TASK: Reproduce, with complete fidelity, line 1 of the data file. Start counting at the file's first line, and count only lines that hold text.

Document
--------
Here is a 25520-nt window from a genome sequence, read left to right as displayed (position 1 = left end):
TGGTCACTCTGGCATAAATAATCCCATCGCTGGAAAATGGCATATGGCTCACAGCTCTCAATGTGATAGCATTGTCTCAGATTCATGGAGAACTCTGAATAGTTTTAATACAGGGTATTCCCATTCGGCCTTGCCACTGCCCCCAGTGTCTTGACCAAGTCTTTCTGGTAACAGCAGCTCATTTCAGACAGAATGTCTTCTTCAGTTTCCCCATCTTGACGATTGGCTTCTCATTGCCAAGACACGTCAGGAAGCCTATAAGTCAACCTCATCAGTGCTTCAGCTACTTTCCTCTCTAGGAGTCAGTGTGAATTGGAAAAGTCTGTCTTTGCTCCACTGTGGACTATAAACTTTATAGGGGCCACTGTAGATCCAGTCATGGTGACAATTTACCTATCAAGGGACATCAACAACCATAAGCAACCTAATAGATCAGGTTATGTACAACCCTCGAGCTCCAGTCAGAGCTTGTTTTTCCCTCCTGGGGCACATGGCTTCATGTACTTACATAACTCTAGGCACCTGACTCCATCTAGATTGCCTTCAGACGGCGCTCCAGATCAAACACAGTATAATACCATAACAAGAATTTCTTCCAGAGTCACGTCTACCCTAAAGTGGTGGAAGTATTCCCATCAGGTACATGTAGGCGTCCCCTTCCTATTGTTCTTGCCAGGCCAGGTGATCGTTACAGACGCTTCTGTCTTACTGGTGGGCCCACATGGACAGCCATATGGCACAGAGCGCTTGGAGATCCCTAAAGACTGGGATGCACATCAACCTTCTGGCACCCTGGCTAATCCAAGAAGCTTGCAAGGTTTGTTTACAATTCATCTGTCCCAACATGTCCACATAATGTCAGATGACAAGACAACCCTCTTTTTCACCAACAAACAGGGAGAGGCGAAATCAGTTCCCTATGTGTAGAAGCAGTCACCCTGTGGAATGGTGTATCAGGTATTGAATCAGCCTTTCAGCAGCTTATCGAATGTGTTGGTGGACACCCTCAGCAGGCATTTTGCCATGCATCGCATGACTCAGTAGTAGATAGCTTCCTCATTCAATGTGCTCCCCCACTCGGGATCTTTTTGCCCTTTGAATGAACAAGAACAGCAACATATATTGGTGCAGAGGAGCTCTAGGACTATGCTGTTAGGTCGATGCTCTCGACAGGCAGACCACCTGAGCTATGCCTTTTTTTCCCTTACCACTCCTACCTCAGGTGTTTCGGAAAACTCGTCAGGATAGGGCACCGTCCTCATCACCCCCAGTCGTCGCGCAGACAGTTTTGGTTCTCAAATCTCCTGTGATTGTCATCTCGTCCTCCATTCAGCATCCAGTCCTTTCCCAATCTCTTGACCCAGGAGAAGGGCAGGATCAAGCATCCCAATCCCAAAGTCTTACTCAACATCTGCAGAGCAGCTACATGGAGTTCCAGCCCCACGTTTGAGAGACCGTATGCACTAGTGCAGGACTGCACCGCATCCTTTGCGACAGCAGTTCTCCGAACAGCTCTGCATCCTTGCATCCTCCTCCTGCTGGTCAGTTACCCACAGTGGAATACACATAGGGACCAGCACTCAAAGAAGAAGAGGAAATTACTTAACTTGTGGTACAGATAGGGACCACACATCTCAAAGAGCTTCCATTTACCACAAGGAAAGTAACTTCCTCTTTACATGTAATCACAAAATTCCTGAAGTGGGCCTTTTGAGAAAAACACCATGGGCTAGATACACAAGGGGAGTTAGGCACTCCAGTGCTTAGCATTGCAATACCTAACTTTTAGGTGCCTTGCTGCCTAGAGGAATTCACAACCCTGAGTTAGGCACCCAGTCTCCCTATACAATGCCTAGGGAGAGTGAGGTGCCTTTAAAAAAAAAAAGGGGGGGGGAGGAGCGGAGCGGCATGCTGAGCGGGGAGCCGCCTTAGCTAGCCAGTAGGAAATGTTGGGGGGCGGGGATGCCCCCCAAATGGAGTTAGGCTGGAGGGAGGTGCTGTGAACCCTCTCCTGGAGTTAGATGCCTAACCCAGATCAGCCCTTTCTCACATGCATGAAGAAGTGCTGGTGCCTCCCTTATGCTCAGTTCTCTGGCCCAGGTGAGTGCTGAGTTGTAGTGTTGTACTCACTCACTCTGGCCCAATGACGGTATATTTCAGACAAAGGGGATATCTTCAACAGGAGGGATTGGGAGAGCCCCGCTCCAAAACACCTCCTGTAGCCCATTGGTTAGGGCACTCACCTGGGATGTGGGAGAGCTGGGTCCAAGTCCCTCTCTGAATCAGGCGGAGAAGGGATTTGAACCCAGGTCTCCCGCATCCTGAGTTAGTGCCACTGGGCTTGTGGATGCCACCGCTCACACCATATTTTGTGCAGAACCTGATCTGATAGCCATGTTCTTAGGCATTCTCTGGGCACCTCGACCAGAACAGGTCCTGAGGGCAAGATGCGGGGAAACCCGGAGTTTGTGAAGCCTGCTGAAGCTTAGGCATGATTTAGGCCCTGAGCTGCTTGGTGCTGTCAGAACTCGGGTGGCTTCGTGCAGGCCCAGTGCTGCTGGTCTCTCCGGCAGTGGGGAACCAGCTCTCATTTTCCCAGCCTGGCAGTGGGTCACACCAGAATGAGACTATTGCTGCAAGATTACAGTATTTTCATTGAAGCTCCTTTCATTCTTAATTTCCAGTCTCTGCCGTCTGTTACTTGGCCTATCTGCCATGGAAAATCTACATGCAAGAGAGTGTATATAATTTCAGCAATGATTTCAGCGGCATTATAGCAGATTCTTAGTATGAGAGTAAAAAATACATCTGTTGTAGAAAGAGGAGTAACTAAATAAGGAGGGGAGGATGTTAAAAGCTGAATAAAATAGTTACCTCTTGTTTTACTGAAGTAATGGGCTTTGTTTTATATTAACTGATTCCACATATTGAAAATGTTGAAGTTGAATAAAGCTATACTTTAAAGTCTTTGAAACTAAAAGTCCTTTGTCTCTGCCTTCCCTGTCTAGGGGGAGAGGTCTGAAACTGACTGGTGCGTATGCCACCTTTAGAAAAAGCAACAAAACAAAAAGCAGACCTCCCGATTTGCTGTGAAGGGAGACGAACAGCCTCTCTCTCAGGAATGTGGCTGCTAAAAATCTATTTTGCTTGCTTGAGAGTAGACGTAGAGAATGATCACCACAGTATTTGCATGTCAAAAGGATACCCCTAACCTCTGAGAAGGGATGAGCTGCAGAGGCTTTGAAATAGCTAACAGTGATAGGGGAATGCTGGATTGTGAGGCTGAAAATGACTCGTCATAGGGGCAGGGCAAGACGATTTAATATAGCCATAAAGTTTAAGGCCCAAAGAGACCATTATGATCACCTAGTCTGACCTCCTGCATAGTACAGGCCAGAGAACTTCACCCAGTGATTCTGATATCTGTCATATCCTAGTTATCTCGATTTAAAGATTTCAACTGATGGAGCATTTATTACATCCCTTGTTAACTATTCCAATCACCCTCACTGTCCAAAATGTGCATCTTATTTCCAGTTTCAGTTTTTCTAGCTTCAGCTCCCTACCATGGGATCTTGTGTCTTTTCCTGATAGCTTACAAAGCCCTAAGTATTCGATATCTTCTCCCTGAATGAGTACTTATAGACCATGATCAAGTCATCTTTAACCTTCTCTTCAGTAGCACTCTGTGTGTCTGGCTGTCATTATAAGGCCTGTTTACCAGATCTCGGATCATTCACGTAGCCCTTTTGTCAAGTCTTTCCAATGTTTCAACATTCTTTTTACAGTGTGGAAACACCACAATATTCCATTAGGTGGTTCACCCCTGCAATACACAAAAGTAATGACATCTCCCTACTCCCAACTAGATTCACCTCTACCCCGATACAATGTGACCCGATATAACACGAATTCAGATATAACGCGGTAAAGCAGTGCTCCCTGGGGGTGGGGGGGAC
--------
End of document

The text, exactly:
Here is a 25520-nt window from a genome sequence, read left to right as displayed (position 1 = left end):